Arson suspect to husband: 'Don't look at me like that' -- Jury hears how case came together in Andvik trial
MOORHEAD - Four fires had already scorched the Matt and Tara Andvik farmstead near Barnesville when he called police on Oct. 17 to report that someone had set fire to bushes around their house.
Only, this time, matches were found near the ashes.
When Clay County Sheriff's Lt. Steve Landsem interviewed the couple that evening and told them the matches would be tested for DNA, Tara Andvik responded nervously.
"Seriously, I don't think I touched them," she said, then a few seconds later added, "I honestly can't tell you if I did or didn't."
"I'm not trying to say I'm guilty," she continued. Then, to her husband, she said, "Don't look at me like that."
Along with a recording of that interview, jurors sitting through the second day of Tara Andvik's arson trial Wednesday in Clay County District Court also heard her husband and father testify about her extramarital affair with a co-worker, Keith Beam.
The prosecution claims that when Beam broke off the relationship because Andvik wouldn't get a divorce, she tried to frame him by setting fires at the farm. She faces three felony counts of first-degree arson for two fires Oct. 12 that burned the home's deck and destroyed a barn and a third blaze Oct. 19 that left the house uninhabitable.
Andvik's defense contends it was Beam who sought revenge for how the relationship ended, suggesting he or someone else may have hired someone to set the fires.
"The guy went nuts," her father, Frank Anderson, testified Wednesday.
Affair comes to light
Matt Andvik said his wife took up bow hunting in 2009, and by 2010, they were shopping hunting videos to an outdoors TV show. He said they met Beam, a producer from Wisconsin for "The Wild Outdoors" on the Outdoor Channel, after he responded to a question Tara Andvik posted online about editing video.
By April 2011, Matt Andvik said he became suspicious about his wife's relationship with Beam, who was calling their home five to 10 times a day.
He said Beam told him in May 2011 that he was no longer welcome on a hunting trip to South Dakota because of an email Matt Andvik claims he never sent. Tara Andvik went on the 11-day hunting trip with Beam, he said.
In a July 4 phone conversation, Matt Andvik said Beam told him, "I'm madly in love with your wife." Beam also said he believed Tara Andvik felt the same way about him, Matt Andvik testified.
"I said basically, 'You're kind of a piece of crap,' and he agreed," he said.
Beam agreed to keep the relationship professional, but two minutes later he was texting Tara Andvik again, Matt Andvik said.
'This guy is nuts'
Anderson, a former Fargo City Commission candidate now running for Cass County Commission, said Tara Andvik brought Beam to meet her parents last summer before they left on a trip for film school and hunting.
"We were told that Tara was planning on getting divorced and so was (Beam) and then the future may bring something for them," Anderson said.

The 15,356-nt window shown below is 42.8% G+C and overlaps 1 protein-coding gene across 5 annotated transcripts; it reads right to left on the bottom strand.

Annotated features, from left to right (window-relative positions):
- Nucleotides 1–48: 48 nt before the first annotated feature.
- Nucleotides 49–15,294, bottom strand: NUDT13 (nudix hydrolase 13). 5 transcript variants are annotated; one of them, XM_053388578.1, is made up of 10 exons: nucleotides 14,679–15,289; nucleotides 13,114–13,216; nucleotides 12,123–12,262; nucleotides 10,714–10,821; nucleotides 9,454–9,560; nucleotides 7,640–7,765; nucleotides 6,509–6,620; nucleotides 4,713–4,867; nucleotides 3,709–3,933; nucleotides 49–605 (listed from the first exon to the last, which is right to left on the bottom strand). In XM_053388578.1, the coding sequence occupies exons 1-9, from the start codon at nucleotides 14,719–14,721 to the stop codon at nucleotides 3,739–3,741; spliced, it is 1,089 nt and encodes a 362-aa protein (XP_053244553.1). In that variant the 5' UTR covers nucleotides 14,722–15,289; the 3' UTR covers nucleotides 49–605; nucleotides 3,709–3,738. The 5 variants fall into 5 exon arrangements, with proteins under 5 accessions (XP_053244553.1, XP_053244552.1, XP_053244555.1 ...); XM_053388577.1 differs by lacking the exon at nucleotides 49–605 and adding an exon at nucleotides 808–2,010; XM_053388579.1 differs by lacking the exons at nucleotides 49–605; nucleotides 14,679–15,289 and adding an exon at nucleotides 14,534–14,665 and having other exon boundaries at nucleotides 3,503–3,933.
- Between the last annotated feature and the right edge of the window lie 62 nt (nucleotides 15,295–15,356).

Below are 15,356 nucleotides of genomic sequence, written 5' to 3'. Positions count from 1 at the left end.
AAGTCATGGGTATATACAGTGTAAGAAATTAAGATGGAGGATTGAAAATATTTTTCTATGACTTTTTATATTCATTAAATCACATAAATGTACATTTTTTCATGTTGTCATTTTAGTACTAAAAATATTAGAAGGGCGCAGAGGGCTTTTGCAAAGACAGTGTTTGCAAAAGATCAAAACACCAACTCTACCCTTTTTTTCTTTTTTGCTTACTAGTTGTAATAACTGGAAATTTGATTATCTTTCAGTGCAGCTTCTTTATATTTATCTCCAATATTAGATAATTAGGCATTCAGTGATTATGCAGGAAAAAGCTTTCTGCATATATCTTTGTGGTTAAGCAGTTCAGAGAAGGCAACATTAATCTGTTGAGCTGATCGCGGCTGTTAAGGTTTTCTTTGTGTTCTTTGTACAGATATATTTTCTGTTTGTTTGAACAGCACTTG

Anderson said he advised them to stop seeing each other until the divorces were finalized.
When Tara Andvik decided soon after that not to file divorce papers, Anderson said Beam began sending him "angry" text messages that he felt were threatening, though he acknowledged they contained no specific threats.
"I was worried for Tara, reading those. This guy is nuts," Anderson said, adding, "Had he been in my yard, I would have punched him."
Anderson said the messages from Beam stopped after a couple of days, and Beam later sent an email stating he was going to take "the high road," which Anderson interpreted as "trouble for Tara."
Beam is expected to testify today.
GPS trackers used
Tara Andvik and Beam obtained restraining orders against each other, and a court hearing was scheduled for Oct. 7 but got postponed.
That night, Matt Andvik said he was at a football game with their two children when his mother, who lives about 1½ miles from the farm, called to report a grass fire at the farmstead. When he called his wife, who had stayed home from the game, she said she
didn't know about the fire and had driven to a neighbor's place, he said.
Matt Andvik said that before both the Oct. 8 grass fire the next morning and the Oct. 12 deck fire, he had gone to sleep in their bedroom with Tara in the same bed watching TV. Both times he discovered the early morning fires, she was sleeping in one of the beds of their children, now ages 7 and 4, he said.
At about 6:40 or 6:45 a.m. on Oct. 12, as he was in the kitchen talking to a state fire marshal and Clay County detective about the deck fire, the fire marshal noticed the barn was on fire. Matt Andvik said he had seen his wife sleeping at about 6:35 a.m. in their bedroom.
The bedroom has French doors leading outside, which is how the prosecution believes Tara Andvik slipped out to set the barn fire.
The night of Oct. 19, Matt Andvik said he had just dropped off the kids at his parents' place - where they were now staying for safety reasons - when his wife called to report the house was on fire. He said he rushed home and found her "basically incoherent," sitting on the ground sobbing as the house burned about 30 yards away.
The next day, with permission Matt Andvik had given the afternoon before the house fire, Detective Gabe Tweten installed surveillance cameras at the farmstead.
And, unbeknownst to the Andviks, he hid magnetic GPS trackers on their vehicles, he said.
"Did the sheriff's office want to know where they were in case something did happen?" Assistant County Attorney Heidi Davies asked.
"Definitely, yes," Tweten said.
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